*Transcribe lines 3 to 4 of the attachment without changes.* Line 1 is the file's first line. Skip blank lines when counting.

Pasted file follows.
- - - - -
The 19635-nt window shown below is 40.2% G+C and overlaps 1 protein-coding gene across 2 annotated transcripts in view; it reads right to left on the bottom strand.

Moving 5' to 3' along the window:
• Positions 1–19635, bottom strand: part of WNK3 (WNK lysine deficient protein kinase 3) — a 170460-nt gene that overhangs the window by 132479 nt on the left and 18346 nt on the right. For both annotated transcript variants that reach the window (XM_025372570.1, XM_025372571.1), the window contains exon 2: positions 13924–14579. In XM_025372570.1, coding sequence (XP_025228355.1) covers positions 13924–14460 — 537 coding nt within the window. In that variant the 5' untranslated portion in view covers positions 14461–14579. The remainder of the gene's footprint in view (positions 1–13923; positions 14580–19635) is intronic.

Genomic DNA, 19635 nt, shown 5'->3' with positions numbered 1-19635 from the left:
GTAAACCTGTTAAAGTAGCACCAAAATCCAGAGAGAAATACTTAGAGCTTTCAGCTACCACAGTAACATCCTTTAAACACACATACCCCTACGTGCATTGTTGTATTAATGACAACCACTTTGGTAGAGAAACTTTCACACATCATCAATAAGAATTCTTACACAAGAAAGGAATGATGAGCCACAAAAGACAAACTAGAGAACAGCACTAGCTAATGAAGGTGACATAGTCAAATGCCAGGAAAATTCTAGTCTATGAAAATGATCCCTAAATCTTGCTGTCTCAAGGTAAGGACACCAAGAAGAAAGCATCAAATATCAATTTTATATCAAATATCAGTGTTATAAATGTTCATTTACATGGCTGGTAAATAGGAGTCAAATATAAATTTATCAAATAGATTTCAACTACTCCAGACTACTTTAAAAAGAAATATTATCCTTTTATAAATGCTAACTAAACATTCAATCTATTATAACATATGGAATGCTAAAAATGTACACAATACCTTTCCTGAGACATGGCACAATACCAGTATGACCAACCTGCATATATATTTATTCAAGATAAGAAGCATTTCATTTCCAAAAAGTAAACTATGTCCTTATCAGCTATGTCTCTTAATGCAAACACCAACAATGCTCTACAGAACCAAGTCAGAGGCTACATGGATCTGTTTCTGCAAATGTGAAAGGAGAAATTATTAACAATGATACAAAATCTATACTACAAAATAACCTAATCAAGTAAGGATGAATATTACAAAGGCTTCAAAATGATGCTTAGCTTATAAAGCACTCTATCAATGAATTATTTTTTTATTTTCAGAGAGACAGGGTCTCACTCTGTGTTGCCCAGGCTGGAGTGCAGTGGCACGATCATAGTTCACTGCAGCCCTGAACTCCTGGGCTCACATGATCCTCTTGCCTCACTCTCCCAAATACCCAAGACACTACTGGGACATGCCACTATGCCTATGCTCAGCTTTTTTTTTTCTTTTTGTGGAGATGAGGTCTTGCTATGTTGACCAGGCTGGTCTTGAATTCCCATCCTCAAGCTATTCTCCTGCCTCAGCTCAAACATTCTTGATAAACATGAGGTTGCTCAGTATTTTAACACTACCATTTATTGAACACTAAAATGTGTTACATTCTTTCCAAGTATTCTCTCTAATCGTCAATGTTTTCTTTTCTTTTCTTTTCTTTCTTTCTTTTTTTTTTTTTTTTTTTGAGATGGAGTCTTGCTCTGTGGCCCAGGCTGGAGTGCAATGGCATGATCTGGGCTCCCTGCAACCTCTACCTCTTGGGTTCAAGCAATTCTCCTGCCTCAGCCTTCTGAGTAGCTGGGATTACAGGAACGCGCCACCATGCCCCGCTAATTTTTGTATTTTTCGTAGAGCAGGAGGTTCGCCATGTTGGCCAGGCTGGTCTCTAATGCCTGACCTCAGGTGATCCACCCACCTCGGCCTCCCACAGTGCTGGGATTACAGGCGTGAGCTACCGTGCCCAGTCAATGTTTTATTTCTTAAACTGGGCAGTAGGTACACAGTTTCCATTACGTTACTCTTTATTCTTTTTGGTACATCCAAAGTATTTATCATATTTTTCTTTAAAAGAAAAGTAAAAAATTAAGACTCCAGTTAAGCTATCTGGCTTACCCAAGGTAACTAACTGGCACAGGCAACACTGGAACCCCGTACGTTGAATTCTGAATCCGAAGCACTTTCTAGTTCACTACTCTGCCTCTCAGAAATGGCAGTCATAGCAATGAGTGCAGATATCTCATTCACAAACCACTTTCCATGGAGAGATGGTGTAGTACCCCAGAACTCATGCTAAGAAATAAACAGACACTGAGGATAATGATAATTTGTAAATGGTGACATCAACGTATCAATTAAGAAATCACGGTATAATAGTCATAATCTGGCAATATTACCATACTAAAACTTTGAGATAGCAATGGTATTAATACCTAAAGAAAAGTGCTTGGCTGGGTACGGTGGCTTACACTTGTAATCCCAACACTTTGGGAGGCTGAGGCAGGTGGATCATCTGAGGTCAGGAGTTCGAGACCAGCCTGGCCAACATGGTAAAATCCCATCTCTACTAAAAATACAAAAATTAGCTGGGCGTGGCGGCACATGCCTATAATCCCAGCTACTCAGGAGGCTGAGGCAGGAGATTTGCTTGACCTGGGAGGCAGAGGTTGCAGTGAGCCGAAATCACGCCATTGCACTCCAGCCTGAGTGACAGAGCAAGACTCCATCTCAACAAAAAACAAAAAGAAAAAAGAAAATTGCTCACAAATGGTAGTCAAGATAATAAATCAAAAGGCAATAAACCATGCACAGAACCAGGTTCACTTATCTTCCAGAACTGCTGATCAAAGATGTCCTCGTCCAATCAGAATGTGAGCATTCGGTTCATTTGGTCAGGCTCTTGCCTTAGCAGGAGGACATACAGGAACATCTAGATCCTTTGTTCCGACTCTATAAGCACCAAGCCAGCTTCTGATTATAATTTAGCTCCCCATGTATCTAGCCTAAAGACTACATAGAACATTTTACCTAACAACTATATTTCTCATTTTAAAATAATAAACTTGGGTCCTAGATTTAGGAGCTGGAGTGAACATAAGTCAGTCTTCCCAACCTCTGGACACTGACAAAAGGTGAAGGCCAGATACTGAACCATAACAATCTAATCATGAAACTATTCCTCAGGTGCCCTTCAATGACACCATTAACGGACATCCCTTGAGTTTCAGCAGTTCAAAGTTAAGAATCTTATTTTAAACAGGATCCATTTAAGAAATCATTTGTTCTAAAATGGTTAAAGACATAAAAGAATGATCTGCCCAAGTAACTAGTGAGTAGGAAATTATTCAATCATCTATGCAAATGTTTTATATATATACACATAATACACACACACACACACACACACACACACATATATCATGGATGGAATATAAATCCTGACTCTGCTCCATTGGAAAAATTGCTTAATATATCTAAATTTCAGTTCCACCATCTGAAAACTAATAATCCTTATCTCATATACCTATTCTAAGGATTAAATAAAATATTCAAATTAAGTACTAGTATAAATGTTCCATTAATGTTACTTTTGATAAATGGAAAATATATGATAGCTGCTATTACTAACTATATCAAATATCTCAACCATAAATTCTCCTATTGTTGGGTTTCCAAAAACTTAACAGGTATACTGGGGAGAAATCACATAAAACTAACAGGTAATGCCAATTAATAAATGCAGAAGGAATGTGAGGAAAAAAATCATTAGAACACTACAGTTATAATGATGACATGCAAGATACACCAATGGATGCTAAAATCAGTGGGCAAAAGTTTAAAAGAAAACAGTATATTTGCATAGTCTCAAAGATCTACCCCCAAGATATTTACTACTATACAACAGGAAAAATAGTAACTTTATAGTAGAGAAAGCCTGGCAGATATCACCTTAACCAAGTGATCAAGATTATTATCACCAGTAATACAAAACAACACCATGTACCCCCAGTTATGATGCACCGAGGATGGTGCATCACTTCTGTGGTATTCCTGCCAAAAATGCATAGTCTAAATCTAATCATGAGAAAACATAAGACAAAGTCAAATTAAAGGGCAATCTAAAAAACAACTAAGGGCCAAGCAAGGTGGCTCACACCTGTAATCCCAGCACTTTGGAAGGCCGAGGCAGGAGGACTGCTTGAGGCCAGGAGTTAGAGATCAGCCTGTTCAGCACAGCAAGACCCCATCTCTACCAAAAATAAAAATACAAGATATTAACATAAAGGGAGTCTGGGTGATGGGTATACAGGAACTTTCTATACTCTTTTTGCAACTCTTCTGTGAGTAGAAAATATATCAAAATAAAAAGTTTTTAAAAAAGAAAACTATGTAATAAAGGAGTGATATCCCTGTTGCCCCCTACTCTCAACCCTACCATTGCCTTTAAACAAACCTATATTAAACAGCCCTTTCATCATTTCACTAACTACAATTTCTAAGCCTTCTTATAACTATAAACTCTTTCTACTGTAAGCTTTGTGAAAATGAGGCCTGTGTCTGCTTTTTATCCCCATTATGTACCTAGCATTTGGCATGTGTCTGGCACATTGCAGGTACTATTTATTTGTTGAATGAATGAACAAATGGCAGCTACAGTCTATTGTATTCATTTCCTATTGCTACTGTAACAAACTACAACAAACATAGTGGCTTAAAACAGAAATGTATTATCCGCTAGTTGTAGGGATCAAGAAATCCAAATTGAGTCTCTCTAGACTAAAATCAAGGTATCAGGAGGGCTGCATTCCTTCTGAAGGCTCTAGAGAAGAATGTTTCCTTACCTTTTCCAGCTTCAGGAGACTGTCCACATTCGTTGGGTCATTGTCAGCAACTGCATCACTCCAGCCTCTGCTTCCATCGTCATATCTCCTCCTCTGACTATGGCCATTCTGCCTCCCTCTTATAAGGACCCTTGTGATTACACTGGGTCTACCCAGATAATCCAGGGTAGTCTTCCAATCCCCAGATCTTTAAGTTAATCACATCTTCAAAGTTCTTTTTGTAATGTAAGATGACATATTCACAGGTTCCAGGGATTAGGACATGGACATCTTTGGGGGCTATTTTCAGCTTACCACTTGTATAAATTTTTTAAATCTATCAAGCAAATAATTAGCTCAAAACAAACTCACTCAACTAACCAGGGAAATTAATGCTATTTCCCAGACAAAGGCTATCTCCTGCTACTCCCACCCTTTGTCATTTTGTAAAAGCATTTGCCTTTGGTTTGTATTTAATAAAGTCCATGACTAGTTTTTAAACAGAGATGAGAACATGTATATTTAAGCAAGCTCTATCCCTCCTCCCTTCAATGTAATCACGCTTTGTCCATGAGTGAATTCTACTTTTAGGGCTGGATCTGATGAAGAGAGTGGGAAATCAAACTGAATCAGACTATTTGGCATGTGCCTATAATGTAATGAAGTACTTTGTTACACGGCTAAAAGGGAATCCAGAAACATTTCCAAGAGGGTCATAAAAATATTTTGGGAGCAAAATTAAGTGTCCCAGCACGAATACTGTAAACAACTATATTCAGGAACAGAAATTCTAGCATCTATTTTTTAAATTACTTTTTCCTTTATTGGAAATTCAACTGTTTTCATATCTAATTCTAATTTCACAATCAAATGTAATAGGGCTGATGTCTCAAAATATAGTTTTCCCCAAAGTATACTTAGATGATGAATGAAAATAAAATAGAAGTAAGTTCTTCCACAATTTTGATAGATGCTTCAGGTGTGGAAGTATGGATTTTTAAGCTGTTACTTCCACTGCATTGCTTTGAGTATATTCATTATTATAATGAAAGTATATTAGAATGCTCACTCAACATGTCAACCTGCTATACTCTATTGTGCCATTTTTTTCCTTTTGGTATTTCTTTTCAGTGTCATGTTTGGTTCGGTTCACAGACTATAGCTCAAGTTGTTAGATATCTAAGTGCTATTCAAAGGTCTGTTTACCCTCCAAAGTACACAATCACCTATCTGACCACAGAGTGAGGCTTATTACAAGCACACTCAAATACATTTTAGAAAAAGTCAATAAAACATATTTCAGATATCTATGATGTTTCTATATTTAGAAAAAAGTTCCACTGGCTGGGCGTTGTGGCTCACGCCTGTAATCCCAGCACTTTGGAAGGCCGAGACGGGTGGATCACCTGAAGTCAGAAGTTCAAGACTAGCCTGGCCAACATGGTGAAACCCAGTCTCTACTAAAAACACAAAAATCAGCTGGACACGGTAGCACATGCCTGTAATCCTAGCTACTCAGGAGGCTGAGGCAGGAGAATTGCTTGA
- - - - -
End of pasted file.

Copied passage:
• Positions 1–19635, bottom strand: part of WNK3 (WNK lysine deficient protein kinase 3) — a 170460-nt gene that overhangs the window by 132479 nt on the left and 18346 nt on the right. For both annotated transcript variants that reach the window (XM_025372570.1, XM_025372571.1), the window contains exon 2: positions 13924–14579. In XM_025372570.1, coding sequence (XP_025228355.1) covers positions 13924–14460 — 537 coding nt within the window. In that variant the 5' untranslated portion in view covers positions 14461–14579. The remainder of the gene's footprint in view (positions 1–13923; positions 14580–19635) is intronic.

Genomic DNA, 19635 nt, shown 5'->3' with positions numbered 1-19635 from the left: